Body shame and objectification of the female body are well known contributing factors in physical and mental health issues including high stress, eating disorder symptomatology, depression, anxiety, and low self-esteem. Religion plays a role in body shame and female objectification through both scripture and theological writings although this relationship remains inconclusive. Self-Compassion has been found to be a mitigating factor with regard to body shame in college and caregiver contexts. The Church of the Nazarene promotes itself as supporting female leadership and roles within the church. Since religion and gender roles seem to play a role in body shame and ...


Motivations For Pursuing A Career In Law Enforcement: An Analysis Of A Local Law Enforcement Agency, Mark W. Thomas Mar 2019

Motivations For Pursuing A Career In Law Enforcement: An Analysis Of A Local Law Enforcement Agency, Mark W. Thomas

Doctor of Psychology (PsyD)

Current law enforcement agencies are facing increasing pressure to hire more female and minority applicants. In addition to this, many agencies may be struggling to hire sufficient numbers of qualified candidates in general. This has created a need for understanding the individual factors that may motivate specific types of individuals towards a career in law enforcement. The current study assesses these motivations in a sample of currently employed law enforcement officers, current students enrolled in criminal justice programs, and undergraduate students unaffiliated with a law enforcement career. These motivations are then examined by demographic categories to explore the correlation between ...


Men And Masculinity: How The Brain And Heart Respond To Shame, Christopher Spromberg Feb 2019

Men And Masculinity: How The Brain And Heart Respond To Shame, Christopher Spromberg

Doctor of Psychology (PsyD)

This dissertation examined the influence that level of adherence to traditionally masculine gender values, norms, and beliefs has on how men cognitively and physiologically respond to a shame based projective measure. A 2-stage study was used. In the first stage 208 undergraduate men responded to the Conformity to Masculine Norms Inventory (CMNI; Mahalik, Burns, & Syzdek, 2007). Utilizing the total masculinity score from the CMNI, quartiles were constructed. The two extreme quartiles comprised 2 groups; most traditionally conforming (TMASC) and most non-traditionally conforming (NTMASC) to masculinity norms. Men from these groups (TMASC n = 11; NTMASC n = 13) were invited into the 2nd stage during which physiological measures were recorded while they viewed and responded to the Thurston-Cradock Test of Shame (TCTS ...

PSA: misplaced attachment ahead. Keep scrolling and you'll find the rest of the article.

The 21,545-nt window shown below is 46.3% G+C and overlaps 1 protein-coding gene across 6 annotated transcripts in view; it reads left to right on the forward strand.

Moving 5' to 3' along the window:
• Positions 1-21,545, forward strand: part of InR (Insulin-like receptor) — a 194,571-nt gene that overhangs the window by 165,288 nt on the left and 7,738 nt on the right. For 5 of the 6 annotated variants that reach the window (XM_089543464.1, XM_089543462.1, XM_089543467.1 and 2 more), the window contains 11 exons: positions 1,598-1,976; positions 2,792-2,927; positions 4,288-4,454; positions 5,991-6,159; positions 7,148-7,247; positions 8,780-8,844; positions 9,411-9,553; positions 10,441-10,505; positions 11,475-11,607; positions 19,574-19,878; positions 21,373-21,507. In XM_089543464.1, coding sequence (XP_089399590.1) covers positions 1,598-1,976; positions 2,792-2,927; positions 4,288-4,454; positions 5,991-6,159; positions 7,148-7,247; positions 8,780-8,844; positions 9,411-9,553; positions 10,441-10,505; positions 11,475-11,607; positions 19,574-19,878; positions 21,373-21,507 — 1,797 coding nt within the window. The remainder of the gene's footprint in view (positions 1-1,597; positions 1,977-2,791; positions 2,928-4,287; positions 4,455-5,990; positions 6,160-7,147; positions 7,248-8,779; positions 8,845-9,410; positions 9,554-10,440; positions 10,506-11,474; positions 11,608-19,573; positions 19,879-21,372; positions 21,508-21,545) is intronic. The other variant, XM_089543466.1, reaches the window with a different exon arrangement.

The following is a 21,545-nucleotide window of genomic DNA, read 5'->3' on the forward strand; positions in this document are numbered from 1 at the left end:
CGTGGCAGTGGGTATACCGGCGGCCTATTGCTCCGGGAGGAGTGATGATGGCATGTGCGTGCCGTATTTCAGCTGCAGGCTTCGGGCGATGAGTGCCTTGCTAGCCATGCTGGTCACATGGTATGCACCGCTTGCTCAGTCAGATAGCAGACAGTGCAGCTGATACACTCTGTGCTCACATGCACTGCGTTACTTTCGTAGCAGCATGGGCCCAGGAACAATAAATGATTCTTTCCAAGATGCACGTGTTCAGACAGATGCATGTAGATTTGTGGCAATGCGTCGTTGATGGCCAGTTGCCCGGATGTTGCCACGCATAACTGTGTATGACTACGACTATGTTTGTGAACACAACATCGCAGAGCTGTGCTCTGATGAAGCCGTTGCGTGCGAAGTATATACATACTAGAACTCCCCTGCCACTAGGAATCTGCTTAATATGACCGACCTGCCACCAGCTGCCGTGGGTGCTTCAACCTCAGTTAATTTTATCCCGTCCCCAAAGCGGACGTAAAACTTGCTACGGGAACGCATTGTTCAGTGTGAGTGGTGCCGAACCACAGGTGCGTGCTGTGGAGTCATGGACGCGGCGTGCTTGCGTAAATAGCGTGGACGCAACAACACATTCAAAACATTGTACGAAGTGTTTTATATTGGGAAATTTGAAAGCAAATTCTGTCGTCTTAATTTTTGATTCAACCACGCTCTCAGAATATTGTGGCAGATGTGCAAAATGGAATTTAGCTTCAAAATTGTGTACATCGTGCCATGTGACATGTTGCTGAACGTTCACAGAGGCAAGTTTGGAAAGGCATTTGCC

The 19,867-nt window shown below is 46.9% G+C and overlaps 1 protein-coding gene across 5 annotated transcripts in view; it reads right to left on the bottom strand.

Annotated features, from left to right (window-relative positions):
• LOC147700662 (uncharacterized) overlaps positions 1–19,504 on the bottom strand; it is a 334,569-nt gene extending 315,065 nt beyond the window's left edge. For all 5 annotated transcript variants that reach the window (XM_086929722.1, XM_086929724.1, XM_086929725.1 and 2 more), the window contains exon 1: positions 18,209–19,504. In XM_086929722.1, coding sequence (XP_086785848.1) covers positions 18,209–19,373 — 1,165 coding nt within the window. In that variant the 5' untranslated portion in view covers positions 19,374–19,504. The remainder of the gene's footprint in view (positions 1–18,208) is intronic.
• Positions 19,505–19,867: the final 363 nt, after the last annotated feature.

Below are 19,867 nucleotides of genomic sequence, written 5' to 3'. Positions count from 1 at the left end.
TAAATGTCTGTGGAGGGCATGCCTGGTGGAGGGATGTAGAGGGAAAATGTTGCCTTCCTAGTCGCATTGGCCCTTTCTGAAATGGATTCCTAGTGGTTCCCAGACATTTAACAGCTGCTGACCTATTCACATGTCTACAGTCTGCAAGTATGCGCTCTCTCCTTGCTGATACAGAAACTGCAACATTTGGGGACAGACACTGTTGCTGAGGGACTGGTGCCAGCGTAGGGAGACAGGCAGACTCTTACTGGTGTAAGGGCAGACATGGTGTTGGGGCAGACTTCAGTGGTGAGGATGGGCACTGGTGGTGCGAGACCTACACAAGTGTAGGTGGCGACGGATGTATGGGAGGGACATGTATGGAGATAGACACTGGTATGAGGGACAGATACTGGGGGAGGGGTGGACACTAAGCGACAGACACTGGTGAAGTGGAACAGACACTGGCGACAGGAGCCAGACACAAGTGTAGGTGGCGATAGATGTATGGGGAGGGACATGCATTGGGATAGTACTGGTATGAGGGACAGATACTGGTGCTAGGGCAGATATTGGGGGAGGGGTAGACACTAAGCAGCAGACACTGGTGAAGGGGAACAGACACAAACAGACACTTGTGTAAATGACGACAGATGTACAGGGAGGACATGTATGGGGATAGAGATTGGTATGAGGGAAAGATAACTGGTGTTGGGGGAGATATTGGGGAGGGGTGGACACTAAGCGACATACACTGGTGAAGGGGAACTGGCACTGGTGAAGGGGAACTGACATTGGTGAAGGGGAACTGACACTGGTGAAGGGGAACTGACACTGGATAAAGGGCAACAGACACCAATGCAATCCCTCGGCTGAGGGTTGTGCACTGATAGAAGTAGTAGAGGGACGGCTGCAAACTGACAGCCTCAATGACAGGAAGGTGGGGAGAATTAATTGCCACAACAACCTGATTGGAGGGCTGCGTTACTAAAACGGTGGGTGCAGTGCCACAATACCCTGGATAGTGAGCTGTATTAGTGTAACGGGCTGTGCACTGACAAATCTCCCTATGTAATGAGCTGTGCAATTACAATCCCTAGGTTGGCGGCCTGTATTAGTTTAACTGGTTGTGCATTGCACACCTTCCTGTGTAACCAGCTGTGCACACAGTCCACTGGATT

Solution-Focused Therapy Changes Neurophysiological Activation In Collegiate Athletes: An Intervention Study, Kyler T. Shumway Feb 2019

Solution-Focused Therapy Changes Neurophysiological Activation In Collegiate Athletes: An Intervention Study, Kyler T. Shumway

Doctor of Psychology (PsyD)

Neurophysiological research has begun to uncover how therapy produces change in the brain. To examine this phenomenon, many studies have controlled for specific symptoms to identify where therapy has the greatest effect (Linden, 2006). In athletic performance, anxiety represents a significant struggle for college athletes (Mabweazara, Leach, & Andrews, 2017). The present study intended to examine the impact of brief therapy on brain activation and competition anxiety in college athletes. A sample of collegiate athletes (n = 17) participated in a pre-post intervention study. Pre- and post-intervention measures included electroencephalogram (EEG), galvanic skin response (GSR), self-report anxiety measures (SAS-2, GAD-7), and selfratings of performance. Each athlete completed 5 sessions of Solution-Focused Therapy to address symptoms of competition anxiety. Significant decreases in self-reported competition anxiety were found post-intervention. Significant increases in self-ratings of performance were also found post-intervention. Significant changes in EEG brainwave activity were also found, particularly in the dorsolateral prefrontal cortex and temporal lobes which paralleled those found in previous studies on depression and anxiety (Grimm et al., 2008; Paquette et al., 2003). GSR readings were not found to be significantly different from pre- to post-intervention. The impact of therapy can be measured via client experience and brainwave activity. Limitations and future directions are discussed. Therapeutic outcomes appear to be just as present in the hardware of neurobiology as have been found ...


The Obstacles To Receiving Grace In A Substance Abuse Population, Bradley Johnson Feb 2019